Charles the Great

Charles the Great - Charles the Great invaded Spain in the...

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Charles the Great invaded Spain in the year 778. He had been invited in by the governor of the strategic city of Zaragoza, who had promised to turn the city over to him. He entered through a pass in the western Pyrenees Mountains and marched through the lands of the Basques, a people who had managed to maintain their freedom from Muslim domination and who were not too pleased with the Franks entering their land without even asking permission. Charles took care of their objections by seizing hostages and allowing his men to loot and plunder the countryside as he headed east to Zaragoza. When he reached his objective, however, he found that the Muslim governor had changed his mind, and that the gates of the city were closed to him. After lingering a while to no purpose, he and his army began to retrace their steps. The Basques were still angry with his earlier treatment of them and, as his army went through the pass of Roncevalles, attacked his rearguard. As Einhard noted in his Life of Charlemagne , a few nobles were killed, including "Hrudoland, lord of the Marches of Brittany." By the 900's, the shrine of Saint James of Compostela, located in the northeastern corner of Spain, had become one of the most popular pilgrimage sites of western Europe, and the main route from France to Saint James lay through the pass of Roncevalles. Over time, Roland became one of the heroes whose battlefield passing pilgrims were eager to see, and, eventually, he became the protagonist of an epic poem. Although historians have argued about when the written version that has survived was composed, most now agree that it dates from sometime about 1200, and was written somewhere in northern France. It is the most famous of a number of similar tales, more or less based upon the events of the era of the Carolingian monarchs and called chansons de geste. This means "songs of deeds," and these songs were the preferred "literature" of the nobility of the twelfth century. They were sung to their audience, much as Beowulf was composed to be sung to an audience the members of which were most illiterate. The idea that Roland and the other chansons were songs of deeds lead many readers to miss the complexity of these poems. If one views them simply as heroic tales in which one warrior chops up a bunch of other warriors, they can seem rather primitive and quickly become boring. The fact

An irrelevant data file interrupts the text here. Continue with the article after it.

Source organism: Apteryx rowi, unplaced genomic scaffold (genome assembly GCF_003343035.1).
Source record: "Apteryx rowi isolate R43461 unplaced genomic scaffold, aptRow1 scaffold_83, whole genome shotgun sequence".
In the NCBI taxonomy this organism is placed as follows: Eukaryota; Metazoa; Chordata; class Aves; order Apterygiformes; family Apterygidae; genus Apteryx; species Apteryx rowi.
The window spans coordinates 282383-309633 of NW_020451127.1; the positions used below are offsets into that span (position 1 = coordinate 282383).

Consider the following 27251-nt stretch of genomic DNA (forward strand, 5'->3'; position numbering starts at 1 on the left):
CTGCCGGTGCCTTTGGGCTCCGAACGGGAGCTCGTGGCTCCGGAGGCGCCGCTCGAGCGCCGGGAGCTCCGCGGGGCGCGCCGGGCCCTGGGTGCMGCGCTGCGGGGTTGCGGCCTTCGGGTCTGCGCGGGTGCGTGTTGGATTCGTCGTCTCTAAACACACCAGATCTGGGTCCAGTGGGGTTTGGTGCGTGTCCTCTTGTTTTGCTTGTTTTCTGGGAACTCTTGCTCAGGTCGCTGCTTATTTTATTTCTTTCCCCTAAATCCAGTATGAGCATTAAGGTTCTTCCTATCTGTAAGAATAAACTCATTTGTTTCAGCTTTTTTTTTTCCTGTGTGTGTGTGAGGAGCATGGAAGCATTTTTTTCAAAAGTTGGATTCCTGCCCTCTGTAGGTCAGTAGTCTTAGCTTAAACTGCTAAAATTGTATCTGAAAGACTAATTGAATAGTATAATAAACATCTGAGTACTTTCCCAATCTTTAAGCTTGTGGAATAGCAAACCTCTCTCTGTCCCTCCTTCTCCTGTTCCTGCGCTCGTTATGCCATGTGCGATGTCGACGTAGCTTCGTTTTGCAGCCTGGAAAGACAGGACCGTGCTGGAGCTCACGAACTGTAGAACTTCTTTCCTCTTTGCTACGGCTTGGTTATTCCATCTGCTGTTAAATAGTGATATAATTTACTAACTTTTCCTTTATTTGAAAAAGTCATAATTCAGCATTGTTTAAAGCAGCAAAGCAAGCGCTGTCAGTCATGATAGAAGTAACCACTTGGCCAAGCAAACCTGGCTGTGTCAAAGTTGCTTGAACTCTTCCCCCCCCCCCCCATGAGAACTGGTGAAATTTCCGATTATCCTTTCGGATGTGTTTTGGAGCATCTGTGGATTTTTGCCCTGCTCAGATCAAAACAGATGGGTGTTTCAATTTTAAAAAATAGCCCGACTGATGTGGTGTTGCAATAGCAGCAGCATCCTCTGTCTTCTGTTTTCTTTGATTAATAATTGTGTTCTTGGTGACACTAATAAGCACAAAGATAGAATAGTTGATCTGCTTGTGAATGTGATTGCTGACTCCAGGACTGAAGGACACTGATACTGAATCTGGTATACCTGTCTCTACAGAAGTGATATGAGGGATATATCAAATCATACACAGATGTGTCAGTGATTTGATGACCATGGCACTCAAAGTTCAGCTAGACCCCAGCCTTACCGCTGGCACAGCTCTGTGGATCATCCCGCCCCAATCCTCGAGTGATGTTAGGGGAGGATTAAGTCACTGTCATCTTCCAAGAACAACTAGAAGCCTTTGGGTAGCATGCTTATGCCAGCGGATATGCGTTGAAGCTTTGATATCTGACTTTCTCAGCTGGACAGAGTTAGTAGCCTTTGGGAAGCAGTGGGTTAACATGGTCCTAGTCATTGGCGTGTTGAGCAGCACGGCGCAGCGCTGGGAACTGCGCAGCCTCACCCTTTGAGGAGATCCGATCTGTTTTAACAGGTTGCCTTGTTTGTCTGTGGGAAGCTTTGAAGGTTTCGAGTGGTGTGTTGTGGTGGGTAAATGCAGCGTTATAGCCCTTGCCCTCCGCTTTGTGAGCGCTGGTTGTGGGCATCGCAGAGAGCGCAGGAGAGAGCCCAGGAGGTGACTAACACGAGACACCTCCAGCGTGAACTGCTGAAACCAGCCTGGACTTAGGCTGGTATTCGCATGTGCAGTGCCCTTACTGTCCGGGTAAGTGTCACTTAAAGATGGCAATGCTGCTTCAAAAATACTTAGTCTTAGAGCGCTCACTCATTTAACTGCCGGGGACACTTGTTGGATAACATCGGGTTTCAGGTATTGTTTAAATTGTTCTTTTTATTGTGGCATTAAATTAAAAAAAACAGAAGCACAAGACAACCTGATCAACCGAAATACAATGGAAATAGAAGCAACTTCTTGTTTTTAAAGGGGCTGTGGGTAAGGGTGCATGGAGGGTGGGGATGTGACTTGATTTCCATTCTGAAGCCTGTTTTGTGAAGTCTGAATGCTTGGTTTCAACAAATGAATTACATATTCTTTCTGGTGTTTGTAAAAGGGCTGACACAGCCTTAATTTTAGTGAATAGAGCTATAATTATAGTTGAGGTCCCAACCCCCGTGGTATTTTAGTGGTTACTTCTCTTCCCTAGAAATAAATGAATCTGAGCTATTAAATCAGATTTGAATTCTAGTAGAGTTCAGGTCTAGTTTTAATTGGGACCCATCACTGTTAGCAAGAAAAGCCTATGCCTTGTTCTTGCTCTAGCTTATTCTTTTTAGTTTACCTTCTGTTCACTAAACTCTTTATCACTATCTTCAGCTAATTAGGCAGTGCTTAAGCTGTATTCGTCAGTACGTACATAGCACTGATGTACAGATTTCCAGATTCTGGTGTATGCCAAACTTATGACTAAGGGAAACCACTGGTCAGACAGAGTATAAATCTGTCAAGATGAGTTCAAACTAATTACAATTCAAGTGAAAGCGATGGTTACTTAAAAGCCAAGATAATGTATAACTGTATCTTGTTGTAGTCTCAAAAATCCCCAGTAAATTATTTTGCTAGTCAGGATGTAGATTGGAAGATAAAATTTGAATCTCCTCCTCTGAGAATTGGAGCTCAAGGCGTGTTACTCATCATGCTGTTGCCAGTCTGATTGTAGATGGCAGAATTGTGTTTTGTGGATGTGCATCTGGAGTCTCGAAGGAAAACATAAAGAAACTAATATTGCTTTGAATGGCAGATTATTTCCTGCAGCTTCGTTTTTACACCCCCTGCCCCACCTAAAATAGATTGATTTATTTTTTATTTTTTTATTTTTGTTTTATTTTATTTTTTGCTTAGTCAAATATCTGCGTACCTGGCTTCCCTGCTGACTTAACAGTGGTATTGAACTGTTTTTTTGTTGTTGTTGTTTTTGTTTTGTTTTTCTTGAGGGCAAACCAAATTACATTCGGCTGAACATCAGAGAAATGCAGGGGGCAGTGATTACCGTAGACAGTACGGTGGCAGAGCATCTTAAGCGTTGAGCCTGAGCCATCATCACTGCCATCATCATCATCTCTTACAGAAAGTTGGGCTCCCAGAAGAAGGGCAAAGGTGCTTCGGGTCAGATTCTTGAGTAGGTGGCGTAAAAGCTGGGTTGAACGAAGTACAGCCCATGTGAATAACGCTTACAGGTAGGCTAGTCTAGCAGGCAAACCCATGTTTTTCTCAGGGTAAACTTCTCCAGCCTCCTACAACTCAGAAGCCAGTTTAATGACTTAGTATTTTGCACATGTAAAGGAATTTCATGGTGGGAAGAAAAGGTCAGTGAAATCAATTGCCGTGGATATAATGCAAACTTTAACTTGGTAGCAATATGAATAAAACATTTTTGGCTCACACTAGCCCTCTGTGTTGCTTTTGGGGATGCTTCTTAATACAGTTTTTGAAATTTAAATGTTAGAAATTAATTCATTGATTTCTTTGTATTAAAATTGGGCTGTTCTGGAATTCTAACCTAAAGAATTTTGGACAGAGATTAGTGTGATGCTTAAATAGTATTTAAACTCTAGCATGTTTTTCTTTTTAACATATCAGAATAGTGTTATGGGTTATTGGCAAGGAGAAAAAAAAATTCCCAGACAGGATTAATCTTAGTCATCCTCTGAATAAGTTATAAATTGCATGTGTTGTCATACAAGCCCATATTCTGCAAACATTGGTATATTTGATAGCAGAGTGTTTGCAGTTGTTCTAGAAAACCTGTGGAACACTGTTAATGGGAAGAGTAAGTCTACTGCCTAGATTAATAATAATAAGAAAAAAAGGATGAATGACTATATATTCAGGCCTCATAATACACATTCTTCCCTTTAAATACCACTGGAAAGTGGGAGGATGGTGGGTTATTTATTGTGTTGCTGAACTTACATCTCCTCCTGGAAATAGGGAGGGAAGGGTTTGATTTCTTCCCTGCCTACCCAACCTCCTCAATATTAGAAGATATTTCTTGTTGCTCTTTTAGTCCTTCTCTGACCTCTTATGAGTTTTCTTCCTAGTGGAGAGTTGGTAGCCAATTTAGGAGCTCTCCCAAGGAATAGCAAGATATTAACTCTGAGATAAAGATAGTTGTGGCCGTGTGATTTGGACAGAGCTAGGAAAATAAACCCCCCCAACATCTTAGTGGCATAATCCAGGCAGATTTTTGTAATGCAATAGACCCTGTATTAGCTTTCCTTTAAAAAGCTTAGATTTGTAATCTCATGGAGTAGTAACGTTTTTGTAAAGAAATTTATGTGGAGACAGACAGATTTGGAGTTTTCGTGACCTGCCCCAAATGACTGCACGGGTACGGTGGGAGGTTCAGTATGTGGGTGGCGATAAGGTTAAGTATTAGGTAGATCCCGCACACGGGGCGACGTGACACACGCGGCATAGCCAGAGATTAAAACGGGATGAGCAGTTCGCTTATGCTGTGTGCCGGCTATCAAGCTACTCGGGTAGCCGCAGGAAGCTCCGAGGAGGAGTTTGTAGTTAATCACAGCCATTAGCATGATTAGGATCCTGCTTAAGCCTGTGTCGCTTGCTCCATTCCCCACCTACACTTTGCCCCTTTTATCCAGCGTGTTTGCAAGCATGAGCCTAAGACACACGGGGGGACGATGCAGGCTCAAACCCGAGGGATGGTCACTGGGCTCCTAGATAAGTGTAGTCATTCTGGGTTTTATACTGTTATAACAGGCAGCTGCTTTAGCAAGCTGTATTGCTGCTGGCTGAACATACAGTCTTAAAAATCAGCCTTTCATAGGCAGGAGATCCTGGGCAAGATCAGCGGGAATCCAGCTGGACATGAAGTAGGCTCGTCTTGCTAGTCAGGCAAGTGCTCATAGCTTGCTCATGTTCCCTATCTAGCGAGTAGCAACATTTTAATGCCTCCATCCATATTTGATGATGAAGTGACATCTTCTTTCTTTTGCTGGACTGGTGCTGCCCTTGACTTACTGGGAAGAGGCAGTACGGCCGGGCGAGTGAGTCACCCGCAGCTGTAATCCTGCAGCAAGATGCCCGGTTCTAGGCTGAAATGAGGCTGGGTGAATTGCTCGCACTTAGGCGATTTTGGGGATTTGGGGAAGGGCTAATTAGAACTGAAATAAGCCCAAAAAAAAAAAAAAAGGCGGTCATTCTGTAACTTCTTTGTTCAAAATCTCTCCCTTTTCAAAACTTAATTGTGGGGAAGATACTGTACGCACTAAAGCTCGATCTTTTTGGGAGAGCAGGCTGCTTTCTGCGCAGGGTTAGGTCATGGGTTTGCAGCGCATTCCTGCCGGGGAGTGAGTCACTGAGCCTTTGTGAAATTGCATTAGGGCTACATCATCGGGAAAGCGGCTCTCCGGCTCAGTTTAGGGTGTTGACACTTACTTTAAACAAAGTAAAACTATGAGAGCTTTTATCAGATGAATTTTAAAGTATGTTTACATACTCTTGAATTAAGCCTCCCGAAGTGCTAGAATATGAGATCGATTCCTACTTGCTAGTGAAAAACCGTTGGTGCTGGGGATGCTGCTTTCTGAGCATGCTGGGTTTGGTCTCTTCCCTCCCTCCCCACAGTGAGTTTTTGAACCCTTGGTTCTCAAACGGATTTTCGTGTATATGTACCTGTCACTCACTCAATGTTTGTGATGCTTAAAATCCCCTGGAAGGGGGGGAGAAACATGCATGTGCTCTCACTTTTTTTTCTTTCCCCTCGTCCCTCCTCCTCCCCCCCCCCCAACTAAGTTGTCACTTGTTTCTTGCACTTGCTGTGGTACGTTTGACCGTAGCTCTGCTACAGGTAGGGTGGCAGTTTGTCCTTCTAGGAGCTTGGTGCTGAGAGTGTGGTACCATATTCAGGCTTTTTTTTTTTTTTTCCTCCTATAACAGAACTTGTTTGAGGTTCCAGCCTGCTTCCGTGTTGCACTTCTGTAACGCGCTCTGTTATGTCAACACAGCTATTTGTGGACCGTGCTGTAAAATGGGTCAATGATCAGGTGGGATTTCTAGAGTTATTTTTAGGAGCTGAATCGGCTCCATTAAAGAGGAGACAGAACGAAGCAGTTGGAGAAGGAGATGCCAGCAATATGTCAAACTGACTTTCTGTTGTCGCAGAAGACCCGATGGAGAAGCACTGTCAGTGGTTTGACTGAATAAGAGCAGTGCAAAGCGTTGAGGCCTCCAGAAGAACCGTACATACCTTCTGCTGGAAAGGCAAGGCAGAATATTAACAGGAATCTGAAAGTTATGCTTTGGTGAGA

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This note was uploaded on 11/18/2011 for the course HISTORY 170 taught by Professor Romero during the Fall '11 term at Rutgers.

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Charles the Great - Charles the Great invaded Spain in the...

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